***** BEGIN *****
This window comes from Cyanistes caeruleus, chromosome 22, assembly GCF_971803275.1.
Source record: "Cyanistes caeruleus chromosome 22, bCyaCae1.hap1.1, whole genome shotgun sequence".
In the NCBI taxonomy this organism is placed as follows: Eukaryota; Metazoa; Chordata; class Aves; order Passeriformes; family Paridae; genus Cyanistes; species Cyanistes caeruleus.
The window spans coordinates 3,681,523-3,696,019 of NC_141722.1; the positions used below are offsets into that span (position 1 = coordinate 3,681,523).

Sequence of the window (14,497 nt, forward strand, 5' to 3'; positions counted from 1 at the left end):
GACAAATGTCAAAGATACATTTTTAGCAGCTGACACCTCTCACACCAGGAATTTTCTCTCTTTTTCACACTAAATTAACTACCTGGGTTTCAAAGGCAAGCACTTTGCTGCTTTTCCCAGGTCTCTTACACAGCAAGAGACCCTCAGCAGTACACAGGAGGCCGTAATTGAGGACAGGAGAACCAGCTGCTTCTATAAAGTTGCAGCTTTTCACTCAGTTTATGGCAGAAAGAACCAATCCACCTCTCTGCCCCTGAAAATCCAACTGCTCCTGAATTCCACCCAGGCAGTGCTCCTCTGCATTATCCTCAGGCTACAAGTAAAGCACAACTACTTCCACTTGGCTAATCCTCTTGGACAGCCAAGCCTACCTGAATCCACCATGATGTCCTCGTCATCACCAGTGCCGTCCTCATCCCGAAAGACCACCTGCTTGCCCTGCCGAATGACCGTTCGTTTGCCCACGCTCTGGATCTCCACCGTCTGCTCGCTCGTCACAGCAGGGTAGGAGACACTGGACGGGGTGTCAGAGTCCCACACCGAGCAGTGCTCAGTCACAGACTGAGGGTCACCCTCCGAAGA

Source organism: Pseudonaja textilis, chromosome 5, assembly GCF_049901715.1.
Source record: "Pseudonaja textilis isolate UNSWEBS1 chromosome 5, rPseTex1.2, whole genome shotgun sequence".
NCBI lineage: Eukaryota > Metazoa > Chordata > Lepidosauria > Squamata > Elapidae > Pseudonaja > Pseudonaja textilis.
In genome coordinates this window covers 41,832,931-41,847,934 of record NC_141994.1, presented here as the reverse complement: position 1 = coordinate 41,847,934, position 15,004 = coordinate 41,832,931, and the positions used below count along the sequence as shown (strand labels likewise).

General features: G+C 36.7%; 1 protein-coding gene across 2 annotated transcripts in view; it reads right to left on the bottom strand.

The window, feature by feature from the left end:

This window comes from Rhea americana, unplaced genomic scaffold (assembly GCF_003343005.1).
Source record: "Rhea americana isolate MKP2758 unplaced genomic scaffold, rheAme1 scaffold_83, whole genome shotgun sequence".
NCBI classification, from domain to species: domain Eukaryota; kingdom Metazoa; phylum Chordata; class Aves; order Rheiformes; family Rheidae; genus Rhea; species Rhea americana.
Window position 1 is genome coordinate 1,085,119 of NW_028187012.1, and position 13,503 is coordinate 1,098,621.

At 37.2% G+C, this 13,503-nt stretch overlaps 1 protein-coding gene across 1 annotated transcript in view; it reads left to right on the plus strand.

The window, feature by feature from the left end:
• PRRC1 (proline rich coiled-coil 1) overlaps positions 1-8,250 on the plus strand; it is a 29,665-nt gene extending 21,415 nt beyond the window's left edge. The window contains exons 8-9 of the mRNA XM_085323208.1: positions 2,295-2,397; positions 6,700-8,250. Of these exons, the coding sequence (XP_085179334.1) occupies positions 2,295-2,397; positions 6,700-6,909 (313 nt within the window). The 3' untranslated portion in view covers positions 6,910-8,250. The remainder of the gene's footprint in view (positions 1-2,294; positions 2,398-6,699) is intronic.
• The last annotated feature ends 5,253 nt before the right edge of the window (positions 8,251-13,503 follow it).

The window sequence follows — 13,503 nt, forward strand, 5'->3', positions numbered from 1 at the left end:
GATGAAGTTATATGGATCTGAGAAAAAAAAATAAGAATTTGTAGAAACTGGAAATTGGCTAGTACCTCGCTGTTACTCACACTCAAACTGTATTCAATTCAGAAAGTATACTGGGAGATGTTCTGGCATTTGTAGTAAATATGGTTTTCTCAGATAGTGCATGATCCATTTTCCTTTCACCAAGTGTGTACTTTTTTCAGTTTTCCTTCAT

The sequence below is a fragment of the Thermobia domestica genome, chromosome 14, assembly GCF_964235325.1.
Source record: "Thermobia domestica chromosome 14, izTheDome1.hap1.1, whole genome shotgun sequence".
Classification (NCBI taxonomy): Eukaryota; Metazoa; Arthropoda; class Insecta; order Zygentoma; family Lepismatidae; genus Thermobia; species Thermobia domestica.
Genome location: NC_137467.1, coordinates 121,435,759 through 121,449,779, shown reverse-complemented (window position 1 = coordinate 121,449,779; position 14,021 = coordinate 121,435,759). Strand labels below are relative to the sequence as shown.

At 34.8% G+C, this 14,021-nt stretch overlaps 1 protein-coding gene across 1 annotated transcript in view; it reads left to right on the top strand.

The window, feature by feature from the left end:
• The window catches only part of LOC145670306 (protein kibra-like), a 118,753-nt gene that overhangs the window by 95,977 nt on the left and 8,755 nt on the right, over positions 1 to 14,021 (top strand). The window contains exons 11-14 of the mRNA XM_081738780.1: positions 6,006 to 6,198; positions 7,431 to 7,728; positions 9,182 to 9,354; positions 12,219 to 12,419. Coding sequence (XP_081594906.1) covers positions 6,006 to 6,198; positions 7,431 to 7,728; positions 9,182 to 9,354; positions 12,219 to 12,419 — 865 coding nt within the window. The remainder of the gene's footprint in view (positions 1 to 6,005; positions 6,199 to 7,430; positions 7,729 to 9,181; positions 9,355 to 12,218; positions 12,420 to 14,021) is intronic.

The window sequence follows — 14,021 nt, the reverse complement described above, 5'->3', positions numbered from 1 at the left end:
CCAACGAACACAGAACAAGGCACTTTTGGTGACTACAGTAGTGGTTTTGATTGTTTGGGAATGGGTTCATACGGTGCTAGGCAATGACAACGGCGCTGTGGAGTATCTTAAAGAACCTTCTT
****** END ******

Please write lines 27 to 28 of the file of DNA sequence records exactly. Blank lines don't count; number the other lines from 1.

At 34.8% G+C, this 14,021-nt stretch overlaps 1 protein-coding gene across 1 annotated transcript in view; it reads left to right on the top strand.

The window, feature by feature from the left end: